According to Rawls, the intuitive difference between positive and negative duties resides in the fact that positive duties require us to do 'good for another' (Rawls, 1972, 114), while negative duties prohibit us from doing something morally bad. Negative duties may therefore also be called prohibitions: they are rules that forbid us to do certain things. 'Thou shall not murder' is a typical example of a prohibition. By contrast, examples of positive duties include duties to alleviate suffering and to tell the truth.
The distinction between negative duties (prohibitions) and positive duties depends on the distinction between acting and refraining from acting. For example, a prohibition on murder requires one to refrain from killing innocent persons, whereas a duty of beneficence requires one to actively go about trying to do good for others. One might, for example, fulfill a positive duty of beneficence by working for charities on the weekends. Negative duties place limits on what one is permitted to do, and in this respect require one to refrain from acting in certain ways. By contrast, positive duties to uphold justice, render mutual aid, and give mutual respect, require positive effort (action) on our part.
It is worth noting, too, that a negative duty, a prohibition, which commands us to refrain from lying, cannot be straightforwardly transposed into a positive duty to tell the truth. A prohibition against lying prohibits acts of intentional deception, but failures to tell the truth may not involve this sort of intentional deception. For example, suppose that a wife asks her husband whether he approves of a dress she is wearing. A response along the lines of ‘I really like the colour’ may not strictly meet the requirement to tell the truth, but may indeed fulfil the requirement not to lie.
As we have seen with respect to the distinction between positive and negative duties, moral duties do not bind us in exactly the same way. Another important distinction between duties derives from the work of the great German philosopher Immanuel Kant; it is the distinction between perfect and imperfect duties.
According to Kant, perfect duties are negative and strict: we simply are forbidden from doing these sorts of actions. Examples of perfect duties include 'Thou shall not murder' and 'Thou shall not lie'. By contrast, imperfect duties not strict, for they do not specify how much we ought to do to. Although one, for example, ought to act beneficently as far as possible, the 'as far as possible' is left indeterminate: not every action that fails to measure up is wrong; there is more leeway in meeting one’s imperfect duties.
While the distinction between positive and negative duties corresponds quite closely to the distinction between perfect and imperfect duties, they are not the same. There is nothing in the idea of a positive duty which entails that it must be imperfect. A duty to do as much good as one can, as (e.g.) suggested by W.D. Ross, is clearly a positive duty, but could also be interpreted strictly, such that one is always required to do as much good as one can. This shows that the category of positive duties does not map onto the category of imperfect duties. By contrast, however, the category of negative duties does appear to map onto the category of perfect duties. Remember though that calling negative duties 'negative' arises from the fact that they require us to refrain from acting is certain types of ways, whereas calling duties 'perfect' aims to highlight the fact that they have application to every single action a person might undertake.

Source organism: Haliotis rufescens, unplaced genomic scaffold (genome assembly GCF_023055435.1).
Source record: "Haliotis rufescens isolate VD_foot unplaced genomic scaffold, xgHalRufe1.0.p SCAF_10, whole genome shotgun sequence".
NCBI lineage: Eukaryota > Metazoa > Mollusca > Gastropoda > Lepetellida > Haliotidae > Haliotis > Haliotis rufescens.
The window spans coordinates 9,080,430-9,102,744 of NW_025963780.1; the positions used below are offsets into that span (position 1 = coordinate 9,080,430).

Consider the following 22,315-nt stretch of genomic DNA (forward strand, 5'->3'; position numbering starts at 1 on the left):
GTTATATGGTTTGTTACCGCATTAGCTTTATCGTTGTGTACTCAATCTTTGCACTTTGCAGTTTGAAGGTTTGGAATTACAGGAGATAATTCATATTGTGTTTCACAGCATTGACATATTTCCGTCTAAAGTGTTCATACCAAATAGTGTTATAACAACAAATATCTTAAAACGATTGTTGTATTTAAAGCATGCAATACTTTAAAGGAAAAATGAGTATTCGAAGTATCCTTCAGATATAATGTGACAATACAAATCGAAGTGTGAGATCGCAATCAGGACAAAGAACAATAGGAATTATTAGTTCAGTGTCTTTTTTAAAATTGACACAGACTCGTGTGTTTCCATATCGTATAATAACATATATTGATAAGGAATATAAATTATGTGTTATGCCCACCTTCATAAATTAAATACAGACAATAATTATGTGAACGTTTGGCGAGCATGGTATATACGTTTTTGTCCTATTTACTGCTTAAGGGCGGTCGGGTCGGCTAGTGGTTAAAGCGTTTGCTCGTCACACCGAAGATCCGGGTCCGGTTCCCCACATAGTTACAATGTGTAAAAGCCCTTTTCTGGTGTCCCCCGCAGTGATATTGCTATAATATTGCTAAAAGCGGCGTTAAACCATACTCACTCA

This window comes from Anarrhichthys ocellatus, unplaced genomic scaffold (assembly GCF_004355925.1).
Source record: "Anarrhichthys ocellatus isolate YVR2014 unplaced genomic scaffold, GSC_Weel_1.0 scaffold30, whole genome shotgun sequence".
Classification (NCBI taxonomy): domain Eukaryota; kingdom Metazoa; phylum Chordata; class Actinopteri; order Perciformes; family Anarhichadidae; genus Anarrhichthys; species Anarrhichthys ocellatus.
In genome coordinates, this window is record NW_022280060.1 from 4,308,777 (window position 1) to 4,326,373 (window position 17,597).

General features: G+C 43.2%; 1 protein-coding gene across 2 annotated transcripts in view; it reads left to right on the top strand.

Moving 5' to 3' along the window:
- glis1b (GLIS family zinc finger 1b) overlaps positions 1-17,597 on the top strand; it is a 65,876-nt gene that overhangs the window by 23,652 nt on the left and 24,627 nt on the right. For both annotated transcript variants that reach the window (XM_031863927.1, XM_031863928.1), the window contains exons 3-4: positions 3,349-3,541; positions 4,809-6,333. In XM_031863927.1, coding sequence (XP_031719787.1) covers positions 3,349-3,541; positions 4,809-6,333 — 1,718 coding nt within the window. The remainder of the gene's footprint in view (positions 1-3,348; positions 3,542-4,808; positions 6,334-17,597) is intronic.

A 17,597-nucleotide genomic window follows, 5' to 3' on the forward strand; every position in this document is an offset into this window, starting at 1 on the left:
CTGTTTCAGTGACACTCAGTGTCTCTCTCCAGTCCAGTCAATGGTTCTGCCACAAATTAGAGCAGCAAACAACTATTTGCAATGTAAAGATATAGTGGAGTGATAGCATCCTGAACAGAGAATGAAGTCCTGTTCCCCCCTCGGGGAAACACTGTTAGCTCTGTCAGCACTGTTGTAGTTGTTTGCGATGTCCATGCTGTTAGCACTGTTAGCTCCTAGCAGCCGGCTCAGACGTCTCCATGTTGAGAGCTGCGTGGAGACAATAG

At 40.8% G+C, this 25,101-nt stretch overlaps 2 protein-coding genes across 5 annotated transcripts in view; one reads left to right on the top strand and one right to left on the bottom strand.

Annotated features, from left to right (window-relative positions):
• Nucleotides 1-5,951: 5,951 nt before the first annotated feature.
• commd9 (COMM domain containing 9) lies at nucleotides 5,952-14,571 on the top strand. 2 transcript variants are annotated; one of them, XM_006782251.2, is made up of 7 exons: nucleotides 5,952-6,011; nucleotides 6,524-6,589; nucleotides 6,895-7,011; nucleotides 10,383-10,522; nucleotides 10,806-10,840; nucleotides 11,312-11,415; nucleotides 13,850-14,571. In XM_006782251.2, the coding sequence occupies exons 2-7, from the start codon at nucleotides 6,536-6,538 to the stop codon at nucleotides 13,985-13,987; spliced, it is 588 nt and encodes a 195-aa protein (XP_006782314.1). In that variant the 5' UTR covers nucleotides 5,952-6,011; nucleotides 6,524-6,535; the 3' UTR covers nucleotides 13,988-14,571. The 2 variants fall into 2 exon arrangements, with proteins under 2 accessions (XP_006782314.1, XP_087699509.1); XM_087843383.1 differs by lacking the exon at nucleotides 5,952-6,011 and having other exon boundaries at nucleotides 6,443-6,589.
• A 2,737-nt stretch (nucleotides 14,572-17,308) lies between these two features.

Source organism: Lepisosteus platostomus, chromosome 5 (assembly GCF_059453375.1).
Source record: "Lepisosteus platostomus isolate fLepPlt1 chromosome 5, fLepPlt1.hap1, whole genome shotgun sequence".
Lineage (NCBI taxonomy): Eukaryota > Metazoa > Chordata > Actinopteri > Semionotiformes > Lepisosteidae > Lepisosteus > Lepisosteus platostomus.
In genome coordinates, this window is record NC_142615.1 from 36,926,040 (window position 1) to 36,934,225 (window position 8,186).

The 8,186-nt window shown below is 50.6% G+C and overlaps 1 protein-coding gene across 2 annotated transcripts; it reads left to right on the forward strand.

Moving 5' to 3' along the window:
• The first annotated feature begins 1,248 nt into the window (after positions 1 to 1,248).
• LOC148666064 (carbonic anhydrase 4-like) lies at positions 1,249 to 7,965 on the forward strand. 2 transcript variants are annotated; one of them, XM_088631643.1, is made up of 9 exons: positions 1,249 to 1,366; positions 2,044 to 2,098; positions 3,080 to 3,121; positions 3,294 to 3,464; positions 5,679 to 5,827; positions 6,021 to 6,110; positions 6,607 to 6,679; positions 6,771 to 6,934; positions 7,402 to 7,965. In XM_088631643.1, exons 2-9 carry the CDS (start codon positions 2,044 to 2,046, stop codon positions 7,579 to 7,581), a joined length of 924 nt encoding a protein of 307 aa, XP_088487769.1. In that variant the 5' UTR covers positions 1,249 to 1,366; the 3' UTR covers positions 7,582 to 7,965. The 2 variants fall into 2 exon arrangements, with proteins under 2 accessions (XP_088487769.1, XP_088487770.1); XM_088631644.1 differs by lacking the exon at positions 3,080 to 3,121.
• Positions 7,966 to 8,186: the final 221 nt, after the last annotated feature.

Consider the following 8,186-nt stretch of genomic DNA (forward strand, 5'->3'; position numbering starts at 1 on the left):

The distinction between 'prima facie' and 'all things considered duties' derives from the work of W.D Ross. The broader context for drawing this distinction pertains to the question of whether duties, moral rules, are inviolable, i.e., hold absolutely, or whether they may sometimes legitimately be broken. The main problem for the moral absolutist (see the article on Deontological ethics) is that absolute moral rules may come into conflict under certain circumstances. For example, with reference to Kant’s famous discussion of he inquiring murderer, it seems possible that one might be caught in a dilemma in which one must lie in order to save another person’s life. Assuming that both of these duties (i.e., a prohibition on lying, and duty to save the life of an innocent person) are absolute, the question arises as to how to accommodate most peoples’ intuition that one should tell the lie in order to save the life. Ross’s distinction between 'prima facie' and 'all things considered duties' is meant to help solve this problem.
Ross recognises a variety of moral duties and denies that there is any overarching explanation for why these are our duties. He also claims that there is no hierarchy between these duties such that some duties (e.g prohibitions on murder) always trump other duties (such as prohibitions on lying). Ross’s solution is to deny that moral rules are absolute, and to argue that one may in exceptional circumstances break deontological rules.
Ross distinguishes between prima facie duties and what he calls duties proper. The concept of a prima facie duty is the concept of a duty, which though it is a significant reason for not doing something, is not absolute, but must be weighed up against other duties. A duty proper refers to the action that must be done when all the prima facie duties have been considered and weighed. To illustrate, Ross thinks that we have duties to keep our promises, and duties of benevolence: these are, then, prima facie duties. Insofar as these prima facie duties come into conflict (and one cannot keep a promise and act with benevolence), one must decide on the basis of contextual details, which of these duties is most pressing. The action which is judged to be, all things considered, the right thing to do, is the duty proper. Ross’s theory is an example of a moderate deontology, that is, deontology without absolutism.